I feel its kind of a curtesy when I'm on starboard to give any port tack boat a holler well before we are close, just to ensure they have seen me. Occasionally boats haven't, and instead of waiting until they are close and them doing a crazy Ivan, if they have seen me they acknowledge with a wave or what-ever, and if need be, change course in a relaxed but early manner (as opposed to a last minute panic). If they have seen me and want to shave off the transom, they can, but I am confident that being the stand on vessel, they've acknoweldged they've seen me and I can carry on standing on.

 

In the OP, you stay you spoke (normal voice) to them as they sailed past. That would be fine if you were comfortable with how close they got, but if you aren't comfortable, just holler at them. There is no benefit complaining about others manners after the fact if you don't make yourself heard at the time.

 

Yeah look, good post mate, and I take your point.  I don't think I am doing a good job of explaining it...both of us were in clear view of each other.  They were a good five hundred metres away when I first became aware of them.  I guess I thought with so much time that they would surely change course...but they just kept coming on a direct Tbone, and yes I did start saying "Do not hit me...do not hit me..." when they got within 50 metres.  Both me and there helmsman were in direct eye contact...and at the last 10 metres or so they altered course to miss my stern by a miniscule amount...a metre gap, no more.

 

Anyway, obviously most posters here appear to be more sympathetic to the racers, and that's fine -- I started the thread so have to accept that everyone has their own opinions.

 

I just don't think the lads needed to make it such a wilkinson sword close shave.  Maybe I am the only one who has had this experience, and this sort of thing is unusual.

 

Though I was wondering at the time that I had just changed my insurance over from full to 3rd party.  Murphys law huh.

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Politely, I think you might be over reacting a bit. When I first saw the post title, I thought you were going to complain about a massive 20t stink pot coming within a boat length, dragging its arse in the water and throwing up a wake any surfer would have a great day on, crashing your boat around, spilling your drinks and scaring the kids.

But it was a tinny little plastic thing. Your in a heavy keeler, a little plastic thing like that would bounce off without hardly scratching the paint. If htey hit you, which they didn't, and they passed behind, not like they cut under your bow.

Alternatively you could have had a 60 ft racer fully barred up charging at you, doing a gennaker drop over your head or something.

 

But you didn't give any forewarning you were uncomfortable with how close they got. Next time, just shout starboard at them while they are still several boatlengths away.

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Sorry, we both posted at the same time, so my post above wasn't in reply to your last post.

Guess all I can say is, if your not comfortable, communicate it. Best way (I think) is by shouting starboard, ins not rude, I believe its a curtesy.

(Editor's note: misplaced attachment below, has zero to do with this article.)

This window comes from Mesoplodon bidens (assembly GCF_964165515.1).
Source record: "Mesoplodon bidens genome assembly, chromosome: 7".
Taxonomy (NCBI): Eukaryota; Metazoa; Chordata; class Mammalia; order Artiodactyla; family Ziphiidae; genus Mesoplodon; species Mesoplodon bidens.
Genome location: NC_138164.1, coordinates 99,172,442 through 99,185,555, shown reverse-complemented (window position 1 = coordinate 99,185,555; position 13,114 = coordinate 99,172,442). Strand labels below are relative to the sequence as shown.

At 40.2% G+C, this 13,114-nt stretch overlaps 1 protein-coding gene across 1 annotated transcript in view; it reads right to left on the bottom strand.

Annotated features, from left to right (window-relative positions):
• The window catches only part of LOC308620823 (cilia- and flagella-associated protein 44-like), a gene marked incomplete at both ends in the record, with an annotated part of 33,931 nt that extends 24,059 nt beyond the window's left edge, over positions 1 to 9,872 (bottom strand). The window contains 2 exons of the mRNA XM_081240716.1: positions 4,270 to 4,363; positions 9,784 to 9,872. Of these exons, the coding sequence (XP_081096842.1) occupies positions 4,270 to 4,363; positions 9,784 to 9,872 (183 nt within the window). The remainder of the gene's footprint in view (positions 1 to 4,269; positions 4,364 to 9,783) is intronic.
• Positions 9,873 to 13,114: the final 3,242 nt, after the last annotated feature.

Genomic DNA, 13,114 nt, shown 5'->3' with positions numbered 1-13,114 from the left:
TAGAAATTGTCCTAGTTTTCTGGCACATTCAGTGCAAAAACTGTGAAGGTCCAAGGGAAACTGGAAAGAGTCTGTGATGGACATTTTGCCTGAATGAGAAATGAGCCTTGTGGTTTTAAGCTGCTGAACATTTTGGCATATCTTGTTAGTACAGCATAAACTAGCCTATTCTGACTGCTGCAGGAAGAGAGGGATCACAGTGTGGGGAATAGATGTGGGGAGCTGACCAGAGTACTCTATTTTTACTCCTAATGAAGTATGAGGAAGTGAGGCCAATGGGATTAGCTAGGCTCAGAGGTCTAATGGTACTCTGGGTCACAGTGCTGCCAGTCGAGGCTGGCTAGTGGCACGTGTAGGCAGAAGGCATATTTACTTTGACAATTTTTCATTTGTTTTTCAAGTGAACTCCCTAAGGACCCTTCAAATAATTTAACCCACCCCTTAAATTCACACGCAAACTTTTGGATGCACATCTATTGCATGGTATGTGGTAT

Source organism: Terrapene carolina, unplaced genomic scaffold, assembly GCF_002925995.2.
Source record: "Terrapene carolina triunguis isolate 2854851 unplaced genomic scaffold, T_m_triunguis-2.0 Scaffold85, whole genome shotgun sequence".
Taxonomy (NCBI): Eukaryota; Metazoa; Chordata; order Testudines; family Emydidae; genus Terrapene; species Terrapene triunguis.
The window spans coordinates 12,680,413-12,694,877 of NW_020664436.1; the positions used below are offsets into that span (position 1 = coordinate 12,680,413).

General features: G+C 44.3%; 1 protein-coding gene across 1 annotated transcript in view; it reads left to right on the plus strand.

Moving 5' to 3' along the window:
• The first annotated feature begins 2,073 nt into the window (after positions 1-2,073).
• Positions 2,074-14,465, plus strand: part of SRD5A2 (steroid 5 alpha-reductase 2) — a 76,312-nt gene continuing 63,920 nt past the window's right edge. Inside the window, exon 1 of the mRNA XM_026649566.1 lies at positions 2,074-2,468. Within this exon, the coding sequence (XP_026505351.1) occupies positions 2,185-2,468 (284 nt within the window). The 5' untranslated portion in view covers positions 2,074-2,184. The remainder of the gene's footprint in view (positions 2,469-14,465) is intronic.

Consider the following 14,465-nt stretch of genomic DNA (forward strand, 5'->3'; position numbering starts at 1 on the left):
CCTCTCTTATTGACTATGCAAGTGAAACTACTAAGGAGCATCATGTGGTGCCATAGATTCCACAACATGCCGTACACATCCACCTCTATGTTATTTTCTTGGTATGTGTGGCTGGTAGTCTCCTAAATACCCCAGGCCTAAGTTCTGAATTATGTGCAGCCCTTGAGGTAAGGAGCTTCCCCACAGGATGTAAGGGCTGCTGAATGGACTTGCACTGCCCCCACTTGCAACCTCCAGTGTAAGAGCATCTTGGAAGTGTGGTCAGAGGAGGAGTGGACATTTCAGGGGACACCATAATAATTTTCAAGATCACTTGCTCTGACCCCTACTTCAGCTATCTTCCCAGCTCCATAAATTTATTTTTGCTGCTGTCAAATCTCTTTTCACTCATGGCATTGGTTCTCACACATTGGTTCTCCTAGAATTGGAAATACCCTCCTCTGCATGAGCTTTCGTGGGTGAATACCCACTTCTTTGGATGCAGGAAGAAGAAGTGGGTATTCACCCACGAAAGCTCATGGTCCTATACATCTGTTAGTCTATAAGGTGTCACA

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Politely, I think you might be over reacting a bit. When I first saw the post title, I thought you were going to complain about a massive 20t stink pot coming within a boat length, dragging its arse in the water and throwing up a wake any surfer would have a great day on, crashing your boat around, spilling your drinks and scaring the kids.

But it was a tinny little plastic thing. Your in a heavy keeler, a little plastic thing like that would bounce off without hardly scratching the paint. If htey hit you, which they didn't, and they passed behind, not like they cut under your bow.

Alternatively you could have had a 60 ft racer fully barred up charging at you, doing a gennaker drop over your head or something.

 

But you didn't give any forewarning you were uncomfortable with how close they got. Next time, just shout starboard at them while they are still several boatlengths away.

 

Yeow maybe

 

Sorry, we both posted at the same time, so my post above wasn't in reply to your last post.

Guess all I can say is, if your not comfortable, communicate it. Best way (I think) is by shouting starboard, ins not rude, I believe its a curtesy.

 

No worries mate.  I will be certain to holler and wave arms about like a side-line parent at a school football game, next time.

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But, hey, maybe it's my fault for wanting to cruise around and enjoy a winters day sail when the next Russell Coutts' are out there . I forgot that they own the harbour.

They're following the rules that allow everyone to use the harbour in harmony. It seems to be you who expects special treatment as if you feel like you own the harbour...

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Jeez, sounds like you need to go dinghy sailing a bit.  Three feet is "a wide berth".  As a kid sailing dinghies we would spend our days cutting it finer than that, it's part of the fun.  Sailing the boat shown in the photo means that your "slow heavy keeler" can be considered stationary and is really easy to miss by enough.  If it happens again I would give them a "woohoo, that looks like fun" call and focus on the marinised motorist brigade who don't actually know any better.  They are actually dangerous.

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They're following the rules that allow everyone to use the harbour in harmony. It seems to be you who expects special treatment as if you feel like you own the harbour...

 

Fish made some good points.  You on the other hand are just talking crap.  Good on yah, pal.

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When approaching a starboard tack trailer sailer always allow a bit more room for the transom mounted outboard

 

As Maxwell Smart would say... "Missed it by this much"

 

Heh, now that's a bit of good humour.  Loved that show when I was a kid.